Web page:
Daily News Poker News Online Gaming News Investor News Vegas News Featured Articles
Strategies & Tips Books & Movies
Gaming Life Gaming Tips Comps & Promos
HOME > > Cindy's Disaster

Cindy's Disaster

10 November 2022

By Royal Flushes

ABBY: Okay, Cindy, last week I shared my biggest horror story in my almost three decades of casino playing. Your turn now. The worst of the worst experience you ever had. Don’t spare us. The readers and I are looking for horror.

CINDY: I don’t even have to give this much thought. It was the end of the first year when we were going to the casinos quite a lot. I thought I had a good handle on money management. I played controlled. I went after the best bets at craps, blackjack, roulette, Pai Gow Poker and the occasional play on slot machines. I really thought at that time that I was a superior casino player. I looked at some other players with some disdain. What an idiot I was!

ABBY: And?

CINDY: I walked into quick sand. Before I knew it, I was on a road to destruction. And you know who I had to blame?

ABBY: You?

CINDY: Me. It is not like I couldn’t stop the hammering if I just stopped playing or, as I sometimes do now, lowered my bet. I just walked into the quick sand.

I wanted to play blackjack because I was toying with the idea of becoming a card counter – a casino player with an edge over the house.

ABBY: I know that didn’t work out.

CINDY: No, that sure didn’t work out. But back then I thought “how difficult could this be?” It was difficult. It actually took the fun away of playing the game. It was like going to work.

ABBY: Did your card counting attempt scuttle you.

CINDY: Yes and no. I was playing a four-deck game in Atlantic City. I was using the high-low count which I had practiced for two months at home and now I was going to do it for a short while in the casino.

I couldn’t concentrate with all the noise. It also seemed everyone wanted to talk to me. I noticed annoyances that I never had when I wasn’t counting cards. It was like my senses had become supersensitive. I was also scared of the floorman coming over to say hello and talk to the players. I was sweating a lot.

ABBY: You don’t usually sweat a lot.

CINDY: I felt a lot of pressure. I really did. There came times when I was to increase my bet because I had an edge during those times. Whap! I couldn’t win a big bet. I got blackjacks and the dealer would get a blackjack. I double and split pairs and I went down the tubes.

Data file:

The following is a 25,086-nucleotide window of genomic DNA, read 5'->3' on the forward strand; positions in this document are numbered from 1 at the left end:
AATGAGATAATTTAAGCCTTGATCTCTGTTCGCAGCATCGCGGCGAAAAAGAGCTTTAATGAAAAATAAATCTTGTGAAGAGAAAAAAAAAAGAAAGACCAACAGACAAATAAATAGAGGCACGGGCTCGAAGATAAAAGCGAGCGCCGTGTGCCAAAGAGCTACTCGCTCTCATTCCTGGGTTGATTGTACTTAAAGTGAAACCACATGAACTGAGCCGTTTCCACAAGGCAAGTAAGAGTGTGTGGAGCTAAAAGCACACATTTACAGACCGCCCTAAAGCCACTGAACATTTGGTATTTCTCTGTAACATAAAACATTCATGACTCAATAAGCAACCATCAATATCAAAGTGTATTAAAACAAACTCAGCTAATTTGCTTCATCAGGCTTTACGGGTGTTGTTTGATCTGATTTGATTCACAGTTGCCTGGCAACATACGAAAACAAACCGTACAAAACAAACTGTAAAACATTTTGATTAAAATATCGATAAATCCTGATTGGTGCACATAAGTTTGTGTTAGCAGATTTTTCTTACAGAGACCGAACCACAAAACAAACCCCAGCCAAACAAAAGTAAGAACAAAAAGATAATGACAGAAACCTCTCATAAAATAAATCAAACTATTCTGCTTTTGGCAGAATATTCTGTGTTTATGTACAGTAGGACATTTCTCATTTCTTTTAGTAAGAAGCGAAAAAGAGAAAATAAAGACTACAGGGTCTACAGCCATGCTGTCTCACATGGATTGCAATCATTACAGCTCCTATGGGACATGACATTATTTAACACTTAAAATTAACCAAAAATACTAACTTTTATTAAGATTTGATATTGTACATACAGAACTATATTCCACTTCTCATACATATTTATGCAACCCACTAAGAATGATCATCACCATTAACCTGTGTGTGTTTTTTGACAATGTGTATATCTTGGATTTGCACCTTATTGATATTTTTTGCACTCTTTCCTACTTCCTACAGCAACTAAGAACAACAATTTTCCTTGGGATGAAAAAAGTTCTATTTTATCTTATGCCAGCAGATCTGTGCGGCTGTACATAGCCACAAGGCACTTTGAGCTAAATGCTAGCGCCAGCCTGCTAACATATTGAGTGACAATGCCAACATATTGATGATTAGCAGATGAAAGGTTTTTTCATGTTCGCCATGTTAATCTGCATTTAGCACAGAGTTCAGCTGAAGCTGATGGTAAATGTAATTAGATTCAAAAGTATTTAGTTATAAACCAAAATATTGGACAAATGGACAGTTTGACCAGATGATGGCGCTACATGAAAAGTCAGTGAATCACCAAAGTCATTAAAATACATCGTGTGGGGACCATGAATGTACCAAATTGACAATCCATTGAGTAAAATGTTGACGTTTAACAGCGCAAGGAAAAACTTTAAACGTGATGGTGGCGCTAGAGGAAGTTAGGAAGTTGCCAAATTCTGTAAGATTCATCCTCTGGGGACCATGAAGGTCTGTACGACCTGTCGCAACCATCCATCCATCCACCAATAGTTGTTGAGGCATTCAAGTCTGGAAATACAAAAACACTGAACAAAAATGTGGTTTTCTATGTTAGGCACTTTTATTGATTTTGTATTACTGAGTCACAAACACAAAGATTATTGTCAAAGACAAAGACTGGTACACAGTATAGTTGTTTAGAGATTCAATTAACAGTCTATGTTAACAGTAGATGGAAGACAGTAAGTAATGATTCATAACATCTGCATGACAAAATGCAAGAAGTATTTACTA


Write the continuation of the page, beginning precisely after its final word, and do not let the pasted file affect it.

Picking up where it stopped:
When I finally lost every penny I brought to the blackjack table, some of the other players sympathized with my bad luck. One woman said, “I think you bet too much at times. You lose some of those and you can’t really win at this game.”

I went to the bar and had a scotch and water. A couple of them. I was really upset about how much I lost. I felt energized now. I would get back in the game. But not the blackjack game. I would win my money back at some other games. The heck with blackjack and all the pain it caused me.

I played a little craps. No one was having good rolls. I had two terrible rolls and one of those grumpy old men from World War II told me not to shoot the dice anymore because “women can’t play this game.” So, I took the dice two more times and sevened-out right away. I stormed off that table but I could hear that old man snorting.

Went over to the slots and I drowned. I started playing five-dollar machines, figuring they gave back more money than dollars or quarters.

Let me make this short. I even played two machines! I lost every penny I took to the casino to play with. I was so bad that I thought maybe I should get credit so I can continue to play.

When I thought that I knew it was over for this trip. I hadn’t lost my mind completely.

It was a good learning experience. I never did become a card counter but I did learn how to manage my money and play intelligently. I never went off the deep end again.

ABBY: I story well told.

CINDY: A story I would never want to have again.

This article is provided by the Frank Scoblete Network. Melissa A. Kaplan is the network's managing editor. If you would like to use this article on your website, please contact Casino City Press, the exclusive web syndication outlet for the Frank Scoblete Network. To contact Frank, please e-mail him at fscobe@optonline.net.

Royal Flushes
Abby Royal is a lawyer and Cindy Royal is a school administrator. Together, they are the Royal Flushes. The sisters play weekly or bi-weekly in such venues as Atlantic City, Las Vegas, Pennsylvania and Indian casinos throughout the country.

More about Royal Flushes
More articles by Royal Flushes

Sign up for Casino City's Newsletter and a Chance to Win an exciting Casino City Prize